Individual Translators vs. Translation Companies

There a pros and cons to using individual translators and to using translation companies. Take the following details into account before making your decision.

Translation Job Size

Usually, a translation company can’t do things like one driver’s license or one birth certificate. They’re just too small for them to accept.

This is the most common situation where an individual translator is the better choice. Not all freelance translators like accepting these small jobs either so be prepared for some to say no, but others really prefer smaller jobs anyway for one reason or another. If the first translator you ask doesn’t do them, they might be able to recommend someone else who does.

Certified Translations

Translations can be certified by individual translators or by a company representing their individual translators.

Since either option will work, these jobs will likely be determined by size, just like driver’s licenses or birth certificates would be. If it’s small, go with an individual. If it’s many documents, a company would work well.

(Know that even if you have already translated the document, no one else can certify it unless they have translated it themselves.)

Management Efficiency

If you have a translation that would require multiple people to complete either because:

* You need a translator and then a second editor and then another quality assurance step

* Or because you will need more than one person to complete it in the short window of time you have

Then it’s probably easier to turn all of those steps over to a translation company. They will already have teams set up to do all of those separate steps and you know everything will get a final review before it is even sent back to you.

If you were to coordinate all of that with several individual translators, it would take a lot more time and energy. The translation company exists to handle all of that for you!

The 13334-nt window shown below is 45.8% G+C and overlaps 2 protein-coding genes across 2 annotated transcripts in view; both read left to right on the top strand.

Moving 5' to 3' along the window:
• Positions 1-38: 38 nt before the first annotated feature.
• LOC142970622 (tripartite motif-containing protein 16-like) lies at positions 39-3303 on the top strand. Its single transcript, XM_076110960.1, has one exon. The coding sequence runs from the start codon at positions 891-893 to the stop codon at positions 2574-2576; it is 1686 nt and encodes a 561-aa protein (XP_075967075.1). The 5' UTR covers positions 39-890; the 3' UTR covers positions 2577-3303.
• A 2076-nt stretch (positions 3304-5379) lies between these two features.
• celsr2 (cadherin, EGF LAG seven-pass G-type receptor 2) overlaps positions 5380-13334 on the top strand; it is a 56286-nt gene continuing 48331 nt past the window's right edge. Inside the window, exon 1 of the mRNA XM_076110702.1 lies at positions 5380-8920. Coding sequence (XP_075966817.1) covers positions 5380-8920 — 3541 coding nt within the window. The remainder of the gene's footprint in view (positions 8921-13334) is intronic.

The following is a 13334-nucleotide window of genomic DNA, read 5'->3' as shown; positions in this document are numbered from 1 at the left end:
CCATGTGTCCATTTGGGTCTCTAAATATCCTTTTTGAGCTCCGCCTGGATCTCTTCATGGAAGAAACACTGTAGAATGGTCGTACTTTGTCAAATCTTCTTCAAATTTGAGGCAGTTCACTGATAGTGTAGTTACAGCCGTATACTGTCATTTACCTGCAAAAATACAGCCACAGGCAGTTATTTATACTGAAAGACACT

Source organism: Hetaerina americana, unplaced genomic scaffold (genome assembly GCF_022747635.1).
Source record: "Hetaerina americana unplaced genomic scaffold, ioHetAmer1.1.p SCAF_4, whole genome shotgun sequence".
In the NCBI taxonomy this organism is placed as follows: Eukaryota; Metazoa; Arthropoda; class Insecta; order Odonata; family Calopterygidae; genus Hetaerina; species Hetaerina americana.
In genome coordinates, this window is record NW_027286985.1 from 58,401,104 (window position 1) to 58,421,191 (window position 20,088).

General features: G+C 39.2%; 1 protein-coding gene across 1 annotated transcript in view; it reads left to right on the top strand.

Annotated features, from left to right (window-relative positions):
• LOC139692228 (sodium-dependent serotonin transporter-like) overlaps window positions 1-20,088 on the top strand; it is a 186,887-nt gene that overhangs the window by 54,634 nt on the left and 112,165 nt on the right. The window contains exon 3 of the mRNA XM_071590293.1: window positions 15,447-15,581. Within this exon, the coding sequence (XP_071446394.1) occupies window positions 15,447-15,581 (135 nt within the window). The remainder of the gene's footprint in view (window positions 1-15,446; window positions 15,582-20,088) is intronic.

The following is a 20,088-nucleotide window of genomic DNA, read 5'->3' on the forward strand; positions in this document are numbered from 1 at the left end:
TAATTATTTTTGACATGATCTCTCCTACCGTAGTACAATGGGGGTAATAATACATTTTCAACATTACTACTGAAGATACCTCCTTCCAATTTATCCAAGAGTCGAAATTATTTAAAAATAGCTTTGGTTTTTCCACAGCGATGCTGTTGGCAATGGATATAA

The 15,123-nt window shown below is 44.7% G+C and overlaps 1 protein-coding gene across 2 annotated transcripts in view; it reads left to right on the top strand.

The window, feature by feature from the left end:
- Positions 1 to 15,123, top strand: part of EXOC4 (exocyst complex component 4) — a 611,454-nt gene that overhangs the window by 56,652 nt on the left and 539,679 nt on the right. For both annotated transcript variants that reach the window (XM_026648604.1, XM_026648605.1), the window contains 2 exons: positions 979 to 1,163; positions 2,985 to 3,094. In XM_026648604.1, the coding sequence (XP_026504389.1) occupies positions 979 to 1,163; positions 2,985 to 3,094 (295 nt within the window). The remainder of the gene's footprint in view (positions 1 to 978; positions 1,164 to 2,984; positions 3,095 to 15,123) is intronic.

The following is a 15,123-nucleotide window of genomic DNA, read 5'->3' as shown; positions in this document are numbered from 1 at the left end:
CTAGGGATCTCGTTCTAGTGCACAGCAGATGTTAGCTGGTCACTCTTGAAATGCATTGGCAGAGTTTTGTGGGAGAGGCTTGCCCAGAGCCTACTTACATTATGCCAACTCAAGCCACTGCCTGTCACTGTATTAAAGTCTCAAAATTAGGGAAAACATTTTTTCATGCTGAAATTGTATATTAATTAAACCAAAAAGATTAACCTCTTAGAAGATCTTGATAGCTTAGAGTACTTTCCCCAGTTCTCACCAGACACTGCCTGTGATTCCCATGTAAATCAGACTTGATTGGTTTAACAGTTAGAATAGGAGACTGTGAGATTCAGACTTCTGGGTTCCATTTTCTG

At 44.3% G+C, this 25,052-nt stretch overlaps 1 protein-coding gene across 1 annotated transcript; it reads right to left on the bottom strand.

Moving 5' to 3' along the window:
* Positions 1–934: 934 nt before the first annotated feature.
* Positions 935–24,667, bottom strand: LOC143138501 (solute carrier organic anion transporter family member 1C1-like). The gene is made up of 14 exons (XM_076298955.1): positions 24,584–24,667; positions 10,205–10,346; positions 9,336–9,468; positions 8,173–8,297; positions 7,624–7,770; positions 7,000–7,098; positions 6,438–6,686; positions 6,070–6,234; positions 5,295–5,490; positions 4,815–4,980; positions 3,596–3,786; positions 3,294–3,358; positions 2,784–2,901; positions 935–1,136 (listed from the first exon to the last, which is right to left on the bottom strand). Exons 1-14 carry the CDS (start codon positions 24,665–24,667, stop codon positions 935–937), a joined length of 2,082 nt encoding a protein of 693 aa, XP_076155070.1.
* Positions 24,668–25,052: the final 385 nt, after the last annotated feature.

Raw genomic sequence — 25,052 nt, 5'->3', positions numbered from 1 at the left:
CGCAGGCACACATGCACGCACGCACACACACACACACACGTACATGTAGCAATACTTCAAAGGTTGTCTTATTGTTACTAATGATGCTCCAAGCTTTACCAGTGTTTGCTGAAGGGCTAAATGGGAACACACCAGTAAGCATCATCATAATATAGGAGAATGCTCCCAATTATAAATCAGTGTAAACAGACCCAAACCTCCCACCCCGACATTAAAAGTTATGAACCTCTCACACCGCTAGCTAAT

Translation companies likely have minimum prices (based on word counts or pages or hours) that will be used to determine the price of your project if it’s on the smaller side (this is the reason really small jobs are better for individual translators). They will also have a set of standard rates based on the languages you are working with, the level of expertise needed for the subject matter, graphics work, formatting, and quality control. The project manager will outline these things for you and let you know the total cost before confirming that they will take the job. Payment will most likely come in the form of an invoice from the company with a deadline for sending payment.

Freelance translators may or may not negotiate prices with you, particularly for really small jobs. They may have a flat rate that they won’t change. They may also ask you to pay in advance for those jobs, so be prepared for that. Many use payment systems like PayPal that you would need to use as well.

Depending on your specific need, an individual translator might be the right choice or a translation company could be the right one. Preparation is key, so you know who to ask and what to expect!

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